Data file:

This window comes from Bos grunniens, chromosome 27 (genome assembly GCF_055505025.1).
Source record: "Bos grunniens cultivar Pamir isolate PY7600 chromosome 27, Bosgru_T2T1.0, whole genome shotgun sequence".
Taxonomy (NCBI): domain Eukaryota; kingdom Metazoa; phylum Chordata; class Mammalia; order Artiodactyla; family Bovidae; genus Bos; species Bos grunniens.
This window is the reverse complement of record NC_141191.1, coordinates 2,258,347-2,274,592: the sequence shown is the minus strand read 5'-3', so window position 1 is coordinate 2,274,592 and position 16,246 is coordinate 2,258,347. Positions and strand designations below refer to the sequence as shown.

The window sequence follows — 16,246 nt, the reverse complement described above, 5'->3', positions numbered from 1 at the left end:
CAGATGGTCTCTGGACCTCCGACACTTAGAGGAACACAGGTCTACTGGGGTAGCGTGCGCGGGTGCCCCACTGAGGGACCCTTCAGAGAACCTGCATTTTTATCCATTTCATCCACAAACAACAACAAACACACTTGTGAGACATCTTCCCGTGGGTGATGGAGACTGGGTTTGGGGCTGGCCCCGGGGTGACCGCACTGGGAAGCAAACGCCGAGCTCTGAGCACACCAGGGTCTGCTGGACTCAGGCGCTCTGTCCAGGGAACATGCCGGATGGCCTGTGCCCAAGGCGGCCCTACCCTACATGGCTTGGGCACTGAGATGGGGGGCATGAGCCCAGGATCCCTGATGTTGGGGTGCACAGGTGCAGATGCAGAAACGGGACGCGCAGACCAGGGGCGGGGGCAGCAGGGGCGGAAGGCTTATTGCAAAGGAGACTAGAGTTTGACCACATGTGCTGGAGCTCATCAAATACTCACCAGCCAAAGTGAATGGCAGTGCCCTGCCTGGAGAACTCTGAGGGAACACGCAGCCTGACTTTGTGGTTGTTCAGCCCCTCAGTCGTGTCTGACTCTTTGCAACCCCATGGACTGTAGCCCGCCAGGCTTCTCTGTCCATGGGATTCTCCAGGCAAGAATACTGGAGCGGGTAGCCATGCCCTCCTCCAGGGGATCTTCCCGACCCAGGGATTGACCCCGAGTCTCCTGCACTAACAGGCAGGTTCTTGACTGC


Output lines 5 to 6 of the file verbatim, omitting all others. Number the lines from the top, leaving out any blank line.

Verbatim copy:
The window sequence follows — 16,246 nt, the reverse complement described above, 5'->3', positions numbered from 1 at the left end:
CAGATGGTCTCTGGACCTCCGACACTTAGAGGAACACAGGTCTACTGGGGTAGCGTGCGCGGGTGCCCCACTGAGGGACCCTTCAGAGAACCTGCATTTTTATCCATTTCATCCACAAACAACAACAAACACACTTGTGAGACATCTTCCCGTGGGTGATGGAGACTGGGTTTGGGGCTGGCCCCGGGGTGACCGCACTGGGAAGCAAACGCCGAGCTCTGAGCACACCAGGGTCTGCTGGACTCAGGCGCTCTGTCCAGGGAACATGCCGGATGGCCTGTGCCCAAGGCGGCCCTACCCTACATGGCTTGGGCACTGAGATGGGGGGCATGAGCCCAGGATCCCTGATGTTGGGGTGCACAGGTGCAGATGCAGAAACGGGACGCGCAGACCAGGGGCGGGGGCAGCAGGGGCGGAAGGCTTATTGCAAAGGAGACTAGAGTTTGACCACATGTGCTGGAGCTCATCAAATACTCACCAGCCAAAGTGAATGGCAGTGCCCTGCCTGGAGAACTCTGAGGGAACACGCAGCCTGACTTTGTGGTTGTTCAGCCCCTCAGTCGTGTCTGACTCTTTGCAACCCCATGGACTGTAGCCCGCCAGGCTTCTCTGTCCATGGGATTCTCCAGGCAAGAATACTGGAGCGGGTAGCCATGCCCTCCTCCAGGGGATCTTCCCGACCCAGGGATTGACCCCGAGTCTCCTGCACTAACAGGCAGGTTCTTGACTGC